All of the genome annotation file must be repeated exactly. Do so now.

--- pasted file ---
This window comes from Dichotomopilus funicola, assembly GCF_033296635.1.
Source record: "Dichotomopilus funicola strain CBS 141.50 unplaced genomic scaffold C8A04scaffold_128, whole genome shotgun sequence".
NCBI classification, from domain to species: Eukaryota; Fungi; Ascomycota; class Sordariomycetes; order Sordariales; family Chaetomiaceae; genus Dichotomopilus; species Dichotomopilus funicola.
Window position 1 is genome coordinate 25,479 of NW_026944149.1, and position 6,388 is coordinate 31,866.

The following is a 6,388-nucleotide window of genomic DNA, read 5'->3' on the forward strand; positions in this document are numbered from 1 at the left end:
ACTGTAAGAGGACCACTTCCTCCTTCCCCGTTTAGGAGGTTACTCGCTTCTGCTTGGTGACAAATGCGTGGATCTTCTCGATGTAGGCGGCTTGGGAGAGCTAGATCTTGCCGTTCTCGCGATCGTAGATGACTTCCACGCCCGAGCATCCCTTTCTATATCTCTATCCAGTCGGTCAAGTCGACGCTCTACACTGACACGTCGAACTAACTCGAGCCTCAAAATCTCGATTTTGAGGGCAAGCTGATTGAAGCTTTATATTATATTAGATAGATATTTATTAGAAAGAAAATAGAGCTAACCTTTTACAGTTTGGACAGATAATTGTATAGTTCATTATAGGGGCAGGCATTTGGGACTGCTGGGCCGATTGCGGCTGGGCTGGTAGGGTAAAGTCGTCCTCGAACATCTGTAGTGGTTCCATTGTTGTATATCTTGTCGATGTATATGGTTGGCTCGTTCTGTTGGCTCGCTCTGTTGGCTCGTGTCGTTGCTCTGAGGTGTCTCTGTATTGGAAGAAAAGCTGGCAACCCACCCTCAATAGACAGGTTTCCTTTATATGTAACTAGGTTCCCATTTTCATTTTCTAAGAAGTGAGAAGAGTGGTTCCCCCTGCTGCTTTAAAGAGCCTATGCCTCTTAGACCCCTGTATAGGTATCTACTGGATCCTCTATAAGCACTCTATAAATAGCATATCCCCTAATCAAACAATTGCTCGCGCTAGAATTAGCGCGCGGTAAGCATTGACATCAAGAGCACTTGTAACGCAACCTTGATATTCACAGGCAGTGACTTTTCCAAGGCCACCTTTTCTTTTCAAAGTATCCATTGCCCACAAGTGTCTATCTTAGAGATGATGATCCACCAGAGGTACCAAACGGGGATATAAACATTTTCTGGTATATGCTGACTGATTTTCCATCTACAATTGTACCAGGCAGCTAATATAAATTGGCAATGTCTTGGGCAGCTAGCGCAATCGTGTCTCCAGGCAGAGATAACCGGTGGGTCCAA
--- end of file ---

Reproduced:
This window comes from Dichotomopilus funicola, assembly GCF_033296635.1.
Source record: "Dichotomopilus funicola strain CBS 141.50 unplaced genomic scaffold C8A04scaffold_128, whole genome shotgun sequence".
NCBI classification, from domain to species: Eukaryota; Fungi; Ascomycota; class Sordariomycetes; order Sordariales; family Chaetomiaceae; genus Dichotomopilus; species Dichotomopilus funicola.
Window position 1 is genome coordinate 25,479 of NW_026944149.1, and position 6,388 is coordinate 31,866.

The following is a 6,388-nucleotide window of genomic DNA, read 5'->3' on the forward strand; positions in this document are numbered from 1 at the left end:
ACTGTAAGAGGACCACTTCCTCCTTCCCCGTTTAGGAGGTTACTCGCTTCTGCTTGGTGACAAATGCGTGGATCTTCTCGATGTAGGCGGCTTGGGAGAGCTAGATCTTGCCGTTCTCGCGATCGTAGATGACTTCCACGCCCGAGCATCCCTTTCTATATCTCTATCCAGTCGGTCAAGTCGACGCTCTACACTGACACGTCGAACTAACTCGAGCCTCAAAATCTCGATTTTGAGGGCAAGCTGATTGAAGCTTTATATTATATTAGATAGATATTTATTAGAAAGAAAATAGAGCTAACCTTTTACAGTTTGGACAGATAATTGTATAGTTCATTATAGGGGCAGGCATTTGGGACTGCTGGGCCGATTGCGGCTGGGCTGGTAGGGTAAAGTCGTCCTCGAACATCTGTAGTGGTTCCATTGTTGTATATCTTGTCGATGTATATGGTTGGCTCGTTCTGTTGGCTCGCTCTGTTGGCTCGTGTCGTTGCTCTGAGGTGTCTCTGTATTGGAAGAAAAGCTGGCAACCCACCCTCAATAGACAGGTTTCCTTTATATGTAACTAGGTTCCCATTTTCATTTTCTAAGAAGTGAGAAGAGTGGTTCCCCCTGCTGCTTTAAAGAGCCTATGCCTCTTAGACCCCTGTATAGGTATCTACTGGATCCTCTATAAGCACTCTATAAATAGCATATCCCCTAATCAAACAATTGCTCGCGCTAGAATTAGCGCGCGGTAAGCATTGACATCAAGAGCACTTGTAACGCAACCTTGATATTCACAGGCAGTGACTTTTCCAAGGCCACCTTTTCTTTTCAAAGTATCCATTGCCCACAAGTGTCTATCTTAGAGATGATGATCCACCAGAGGTACCAAACGGGGATATAAACATTTTCTGGTATATGCTGACTGATTTTCCATCTACAATTGTACCAGGCAGCTAATATAAATTGGCAATGTCTTGGGCAGCTAGCGCAATCGTGTCTCCAGGCAGAGATAACCGGTGGGTCCAA